This is what it looks like:



Learn more at wmii.suckless.org.
Now, why is wmii teh awesome?
Well, like Ion3, it is tiling (but not tabbed), which means windows are conveniently arranged on the desktop without much superfluous interaction on my part. I can leave then in tiled mode, stacked mode, or free-floating mode (better for the gimp and other such tools), and switch between windows and display modes with a flick of the keyboard. It organizes windows onto “tags”, which are analogous to “desktops” in the parlance of most window managers/desktop environments, and, switching between said tags is also accomplished with a quick keybinding. Basically, it keeps everything neatly arranged, and, otherwise, stays the heck out of my way, allows me to control windows, the desktop, etc., via the keyboard, so that I’m not constantly reaching for a mouse, thus augmenting my efficiency while working, and does it all while using few system resources. Unlike dwm, which is nice, however, it seems to have no difficulty with java swing windows. It’s also easily hacked/reconfigured by modifying the simple wmiir script that loads it on login, which is nothing more than a simple bash script. Basically, it does what I need efficiently and elegantly, and doesn’t do what I don’t need, i.e. holding my hand or getting in my way.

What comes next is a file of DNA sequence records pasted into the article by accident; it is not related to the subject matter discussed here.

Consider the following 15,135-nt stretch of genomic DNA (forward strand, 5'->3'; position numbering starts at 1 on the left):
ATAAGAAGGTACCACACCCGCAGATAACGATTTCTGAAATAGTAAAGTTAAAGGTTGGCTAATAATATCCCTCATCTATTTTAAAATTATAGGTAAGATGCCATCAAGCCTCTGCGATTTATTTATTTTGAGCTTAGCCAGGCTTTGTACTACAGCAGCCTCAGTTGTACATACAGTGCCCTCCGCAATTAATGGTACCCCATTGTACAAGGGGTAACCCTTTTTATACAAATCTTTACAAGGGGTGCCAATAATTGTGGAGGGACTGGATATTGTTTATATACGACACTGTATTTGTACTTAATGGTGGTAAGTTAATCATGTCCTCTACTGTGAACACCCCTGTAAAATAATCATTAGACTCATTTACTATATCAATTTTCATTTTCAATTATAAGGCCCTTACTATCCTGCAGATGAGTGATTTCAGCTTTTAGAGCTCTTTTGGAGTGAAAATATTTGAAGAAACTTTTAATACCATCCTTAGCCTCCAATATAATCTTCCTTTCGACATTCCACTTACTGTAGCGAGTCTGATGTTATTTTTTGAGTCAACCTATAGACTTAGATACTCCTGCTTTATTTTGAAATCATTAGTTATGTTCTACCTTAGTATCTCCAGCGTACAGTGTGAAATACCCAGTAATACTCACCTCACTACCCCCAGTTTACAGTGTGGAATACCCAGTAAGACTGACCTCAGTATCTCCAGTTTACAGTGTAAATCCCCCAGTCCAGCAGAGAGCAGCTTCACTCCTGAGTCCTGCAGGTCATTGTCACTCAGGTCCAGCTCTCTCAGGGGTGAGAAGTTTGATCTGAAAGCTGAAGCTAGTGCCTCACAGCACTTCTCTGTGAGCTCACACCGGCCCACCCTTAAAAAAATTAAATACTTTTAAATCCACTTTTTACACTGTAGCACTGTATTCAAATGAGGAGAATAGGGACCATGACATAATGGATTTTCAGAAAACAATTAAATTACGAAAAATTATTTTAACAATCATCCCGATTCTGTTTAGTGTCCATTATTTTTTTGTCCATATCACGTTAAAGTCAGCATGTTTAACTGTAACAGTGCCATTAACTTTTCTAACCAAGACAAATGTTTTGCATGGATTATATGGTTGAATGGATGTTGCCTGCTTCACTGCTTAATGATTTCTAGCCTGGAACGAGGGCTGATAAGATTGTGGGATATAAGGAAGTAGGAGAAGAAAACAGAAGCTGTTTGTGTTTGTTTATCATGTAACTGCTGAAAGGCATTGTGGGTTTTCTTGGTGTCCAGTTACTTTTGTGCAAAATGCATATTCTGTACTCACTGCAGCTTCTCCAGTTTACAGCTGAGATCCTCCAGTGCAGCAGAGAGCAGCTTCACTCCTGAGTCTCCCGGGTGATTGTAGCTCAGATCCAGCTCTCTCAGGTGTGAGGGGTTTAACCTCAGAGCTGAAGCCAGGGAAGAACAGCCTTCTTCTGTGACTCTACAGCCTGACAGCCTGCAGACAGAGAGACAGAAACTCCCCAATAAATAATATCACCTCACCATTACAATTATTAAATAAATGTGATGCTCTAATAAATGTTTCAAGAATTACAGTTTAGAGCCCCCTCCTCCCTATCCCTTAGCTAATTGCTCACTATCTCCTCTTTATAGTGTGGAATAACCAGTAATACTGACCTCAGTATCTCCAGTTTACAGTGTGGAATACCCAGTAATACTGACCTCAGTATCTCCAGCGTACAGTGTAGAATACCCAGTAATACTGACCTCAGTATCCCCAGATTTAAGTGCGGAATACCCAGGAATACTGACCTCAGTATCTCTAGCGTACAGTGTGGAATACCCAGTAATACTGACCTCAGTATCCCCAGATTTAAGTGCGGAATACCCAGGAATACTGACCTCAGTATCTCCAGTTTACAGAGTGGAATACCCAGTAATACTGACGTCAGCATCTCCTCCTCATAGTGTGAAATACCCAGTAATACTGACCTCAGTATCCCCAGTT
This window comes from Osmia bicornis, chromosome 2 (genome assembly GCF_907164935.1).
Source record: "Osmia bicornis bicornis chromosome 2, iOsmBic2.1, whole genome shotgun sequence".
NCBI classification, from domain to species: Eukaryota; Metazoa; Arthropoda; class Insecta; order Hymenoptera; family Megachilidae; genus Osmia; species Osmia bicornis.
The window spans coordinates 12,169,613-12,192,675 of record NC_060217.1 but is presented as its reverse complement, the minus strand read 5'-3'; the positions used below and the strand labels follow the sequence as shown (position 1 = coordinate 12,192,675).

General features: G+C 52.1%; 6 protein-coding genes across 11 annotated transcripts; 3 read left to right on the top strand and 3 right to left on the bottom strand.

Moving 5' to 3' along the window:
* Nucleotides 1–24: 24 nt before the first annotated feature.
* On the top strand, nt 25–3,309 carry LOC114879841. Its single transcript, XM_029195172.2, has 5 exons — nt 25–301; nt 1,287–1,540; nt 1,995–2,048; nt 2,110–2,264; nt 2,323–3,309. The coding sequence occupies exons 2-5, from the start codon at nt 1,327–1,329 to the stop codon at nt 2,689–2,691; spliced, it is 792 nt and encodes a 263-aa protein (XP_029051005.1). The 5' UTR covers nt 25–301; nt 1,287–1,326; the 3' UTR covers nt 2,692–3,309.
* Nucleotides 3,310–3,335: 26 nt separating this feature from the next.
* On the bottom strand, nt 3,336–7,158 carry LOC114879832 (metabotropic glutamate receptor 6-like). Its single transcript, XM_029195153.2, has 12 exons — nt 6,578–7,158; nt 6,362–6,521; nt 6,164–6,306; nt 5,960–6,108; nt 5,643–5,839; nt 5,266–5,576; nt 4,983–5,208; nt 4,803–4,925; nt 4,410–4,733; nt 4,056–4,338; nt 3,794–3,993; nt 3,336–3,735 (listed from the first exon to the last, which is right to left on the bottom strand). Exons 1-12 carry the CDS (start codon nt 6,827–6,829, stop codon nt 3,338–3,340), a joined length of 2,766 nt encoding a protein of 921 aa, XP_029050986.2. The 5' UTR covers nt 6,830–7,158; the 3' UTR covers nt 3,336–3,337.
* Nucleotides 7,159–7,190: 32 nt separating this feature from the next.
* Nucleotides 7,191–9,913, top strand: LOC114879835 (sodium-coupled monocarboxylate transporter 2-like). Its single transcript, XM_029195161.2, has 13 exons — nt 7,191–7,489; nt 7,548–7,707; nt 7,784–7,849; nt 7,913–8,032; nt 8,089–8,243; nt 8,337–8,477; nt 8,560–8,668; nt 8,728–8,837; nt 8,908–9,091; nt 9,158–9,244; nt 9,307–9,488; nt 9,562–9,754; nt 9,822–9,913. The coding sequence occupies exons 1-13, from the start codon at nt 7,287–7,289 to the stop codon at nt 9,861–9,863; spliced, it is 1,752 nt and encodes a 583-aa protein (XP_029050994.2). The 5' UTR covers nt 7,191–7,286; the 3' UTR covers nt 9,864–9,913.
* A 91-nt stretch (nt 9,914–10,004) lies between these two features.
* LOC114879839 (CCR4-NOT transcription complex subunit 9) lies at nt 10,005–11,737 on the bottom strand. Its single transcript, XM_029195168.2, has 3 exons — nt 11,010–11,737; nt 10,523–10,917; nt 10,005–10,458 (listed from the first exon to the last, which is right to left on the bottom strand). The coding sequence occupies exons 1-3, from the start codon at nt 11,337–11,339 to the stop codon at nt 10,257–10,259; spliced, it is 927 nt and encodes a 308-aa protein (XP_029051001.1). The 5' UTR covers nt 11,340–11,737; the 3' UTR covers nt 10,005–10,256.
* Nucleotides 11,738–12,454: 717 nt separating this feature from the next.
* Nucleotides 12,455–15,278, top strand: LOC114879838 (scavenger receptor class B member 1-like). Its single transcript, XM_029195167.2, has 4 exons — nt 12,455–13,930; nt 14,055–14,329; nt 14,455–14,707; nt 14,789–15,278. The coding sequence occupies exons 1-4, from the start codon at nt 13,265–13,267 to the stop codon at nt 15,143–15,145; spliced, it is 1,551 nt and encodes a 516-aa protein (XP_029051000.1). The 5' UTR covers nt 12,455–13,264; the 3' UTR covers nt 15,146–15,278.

wmii was developed by the kind folks at suckless.org, who have created a lot of nice, simple, useful software (including dwm, slock, and other stuff) that, well, sucks less.

Written by tonybaldwin

February 18, 2010 at 8:11 am